DNA Enhancer Video Rules Out Hit-and-Run Activity

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Using real-time imaging


After a segment of non-proteincoding DNA called an enhancer gets close to its target gene, it tends to stick around, staying attached to the gene’s promoter while the gene’s transcription proceeds. This finding, which comes from an analysis of real-time imaging of an enhancer–promoter interaction, provides evidence against a favored model of gene activation known as the hit-and-run model, which holds that an enhancer need not stay attached to its target gene’s promoter while the gene is transcribed.


 


This video shows a DNA enhancer (blue) as it approaches a gene (green) and activates it (red). Close proximity between the enhancer and the gene is necessary to kickstart the activity of the gene. [Hongtao Chen, Princeton University]


Many studies on enhancers have been conducted on non-living cells because of the difficulty in imaging genetic activity in living organisms. Such studies give only snapshots in time and can miss important details. To acquire moving images, not just snapshots, researchers based at Princeton University combined genome editing and multicolor live imaging to simultaneously visualize physical enhancer–promoter interaction and transcription at the single-cell level in Drosophila embryos.

This work allowed the Princeton researchers to visualize how enhancers find and activate a target gene in the crowded environment of a cell's nucleus. Detailed results from this work appeared July 23 in the journal Nature Genetics, in an article titled, “Dynamic interplay between enhancer–promoter topology and gene activity.”

“By examining transcriptional activation of a reporter by the endogenous even-skipped enhancers, which are located 150 kb away, we identify three distinct topological conformation states and measure their transition kinetics,” wrote the article’s authors. “We show that sustained proximity of the enhancer to its target is required for activation.”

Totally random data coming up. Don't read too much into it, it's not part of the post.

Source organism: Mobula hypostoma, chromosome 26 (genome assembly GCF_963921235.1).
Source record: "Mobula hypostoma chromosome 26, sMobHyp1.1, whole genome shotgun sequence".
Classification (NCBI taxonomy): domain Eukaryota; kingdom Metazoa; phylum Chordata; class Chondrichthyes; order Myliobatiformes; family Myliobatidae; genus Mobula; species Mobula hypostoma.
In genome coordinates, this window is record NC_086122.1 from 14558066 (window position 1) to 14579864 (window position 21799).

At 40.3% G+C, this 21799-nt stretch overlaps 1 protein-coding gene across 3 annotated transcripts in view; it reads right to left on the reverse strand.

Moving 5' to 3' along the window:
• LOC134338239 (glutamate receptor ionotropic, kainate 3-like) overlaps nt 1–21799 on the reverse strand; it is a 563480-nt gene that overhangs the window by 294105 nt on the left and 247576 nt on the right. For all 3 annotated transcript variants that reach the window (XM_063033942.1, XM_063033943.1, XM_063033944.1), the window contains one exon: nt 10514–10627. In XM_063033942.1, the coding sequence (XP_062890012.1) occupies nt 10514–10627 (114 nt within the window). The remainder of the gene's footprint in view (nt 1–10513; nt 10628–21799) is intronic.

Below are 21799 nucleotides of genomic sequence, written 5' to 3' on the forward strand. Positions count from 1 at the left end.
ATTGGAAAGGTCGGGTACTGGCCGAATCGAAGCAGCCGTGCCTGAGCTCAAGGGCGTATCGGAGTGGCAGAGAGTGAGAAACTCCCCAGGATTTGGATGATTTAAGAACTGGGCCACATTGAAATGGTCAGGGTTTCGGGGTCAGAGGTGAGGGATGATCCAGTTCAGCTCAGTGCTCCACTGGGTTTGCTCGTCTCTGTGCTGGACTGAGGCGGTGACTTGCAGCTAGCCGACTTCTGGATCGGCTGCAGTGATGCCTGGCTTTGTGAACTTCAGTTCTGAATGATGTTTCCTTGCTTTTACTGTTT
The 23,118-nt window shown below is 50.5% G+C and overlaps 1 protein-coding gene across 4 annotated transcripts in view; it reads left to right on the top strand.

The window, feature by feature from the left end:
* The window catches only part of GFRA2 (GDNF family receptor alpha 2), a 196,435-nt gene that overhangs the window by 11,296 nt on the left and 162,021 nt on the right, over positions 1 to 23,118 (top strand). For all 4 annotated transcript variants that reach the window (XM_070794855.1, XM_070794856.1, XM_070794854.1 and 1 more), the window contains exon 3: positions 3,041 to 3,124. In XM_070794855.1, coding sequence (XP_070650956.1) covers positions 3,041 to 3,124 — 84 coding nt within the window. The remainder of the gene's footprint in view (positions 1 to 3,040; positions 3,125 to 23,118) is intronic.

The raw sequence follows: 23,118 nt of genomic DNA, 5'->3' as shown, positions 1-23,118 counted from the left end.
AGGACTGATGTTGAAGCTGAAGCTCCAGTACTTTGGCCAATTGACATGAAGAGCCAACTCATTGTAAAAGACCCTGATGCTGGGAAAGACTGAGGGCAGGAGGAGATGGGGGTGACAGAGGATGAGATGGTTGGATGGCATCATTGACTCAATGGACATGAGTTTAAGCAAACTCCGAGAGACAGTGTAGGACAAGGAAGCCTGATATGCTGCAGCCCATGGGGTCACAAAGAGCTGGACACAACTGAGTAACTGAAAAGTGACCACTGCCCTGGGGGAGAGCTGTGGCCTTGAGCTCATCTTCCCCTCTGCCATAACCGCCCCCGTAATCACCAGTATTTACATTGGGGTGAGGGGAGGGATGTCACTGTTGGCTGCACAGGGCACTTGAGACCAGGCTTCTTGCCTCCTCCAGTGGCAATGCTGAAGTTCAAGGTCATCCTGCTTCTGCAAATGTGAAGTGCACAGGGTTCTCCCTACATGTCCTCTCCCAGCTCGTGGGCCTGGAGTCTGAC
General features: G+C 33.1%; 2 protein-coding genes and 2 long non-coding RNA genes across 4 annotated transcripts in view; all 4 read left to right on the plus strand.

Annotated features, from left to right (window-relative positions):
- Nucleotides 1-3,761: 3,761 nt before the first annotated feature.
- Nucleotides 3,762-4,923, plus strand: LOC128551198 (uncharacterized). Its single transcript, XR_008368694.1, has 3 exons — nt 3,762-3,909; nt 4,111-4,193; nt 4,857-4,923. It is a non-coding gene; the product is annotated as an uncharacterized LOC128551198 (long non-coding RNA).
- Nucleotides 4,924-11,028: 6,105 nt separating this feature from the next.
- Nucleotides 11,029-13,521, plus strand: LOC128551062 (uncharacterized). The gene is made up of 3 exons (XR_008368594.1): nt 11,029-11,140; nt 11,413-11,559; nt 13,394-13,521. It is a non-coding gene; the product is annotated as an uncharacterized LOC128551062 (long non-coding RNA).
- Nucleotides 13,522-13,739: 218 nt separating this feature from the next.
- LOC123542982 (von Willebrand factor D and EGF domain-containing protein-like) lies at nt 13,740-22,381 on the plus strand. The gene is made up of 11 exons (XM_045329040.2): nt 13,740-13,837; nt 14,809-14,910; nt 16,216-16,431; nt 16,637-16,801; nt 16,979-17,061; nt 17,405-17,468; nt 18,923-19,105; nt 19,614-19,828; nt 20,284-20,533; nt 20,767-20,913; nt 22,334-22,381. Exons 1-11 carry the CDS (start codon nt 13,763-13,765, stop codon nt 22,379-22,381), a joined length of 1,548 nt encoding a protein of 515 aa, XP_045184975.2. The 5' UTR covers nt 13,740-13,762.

Essentially, the researchers obtained video showing that physical contact between the enhancer and the gene is necessary to activate transcription, the first step in reading genetic instructions. The enhancers stay connected to the gene the entire time it is active. When the enhancer disconnects, gene activity stops.

The researchers also found that during transcription, the structure formed by the enhancer and gene becomes more compact, suggesting a change in the DNA in that region. “Transcription,” the authors of the Nature Genetics article noted, “affects the three-dimensional topology as it enhances the temporal stability of the proximal conformation and is associated with further spatial compaction.”

Enhancers, as their name suggests, switch on the expression of other genes. In the mammalian genome, there are an estimated 200,000 to 1 million enhancers, and many are located far away on the DNA strand from the gene they regulate, raising the question of how the regulatory segments can locate and connect with their target genes.

Given that there can be numerous genes between the enhancer and its target, it is remarkable that enhancers can reach the exact target at the right time for that gene to become active, the researchers said.

The team believes that the solution may be found in the DNA's unique wrapping within our cells. The enhancer and gene may be a half-inch apart when DNA is stretched out in a line, but when packed into the cell, with specific proteins facilitating physical interactions, they could be considerably closer.

“This study provides the unique opportunity to observe in real time how two regions of DNA interact with each other,” said Michal Levo, a coauthor of the current study and a postdoctoral research fellow at the Lewis-Sigler Institute for Integrative Genomics. “We can monitor in time where the enhancer and the gene are physically located and simultaneously measure the gene's activity in an attempt to relate these processes.”

To capture video of an enhancer contacting a gene, the researchers attached fluorescent tags to the enhancer and its target gene. The enhancers examined are those of a gene called eve, and they give rise to a pattern of seven stripes that forms on the surface of the developing embryo after about three hours.

Additionally, the researchers attached a separate fluorescent tagging system to the target gene that lights up when the gene is activated and undergoes transcription to produce an intermediary readout of the genetic code, a molecule called RNA.

Analyses of how enhancers activate genes can aid in the understanding of normal development, when even small genetic missteps can result in birth defects. The timing of gene activation also is important in the development of many diseases including cancer.

“The key to curing such conditions is our ability to elucidate underlying mechanisms,” said Thomas Gregor, the current study’s senior author and an associate professor of physics at the Lewis-Sigler Institute for Integrative Genomics. “The goal is to use these rules to regulate and re-engineer the programs underlying development and disease processes.”

“Facilitated long-range activation results in transcriptional competition at the locus, causing corresponding developmental defects,” the authors of the current study concluded. “Our approach offers quantitative insight into the spatial and temporal determinants of long-range gene regulation and their implications for cellular fates.”






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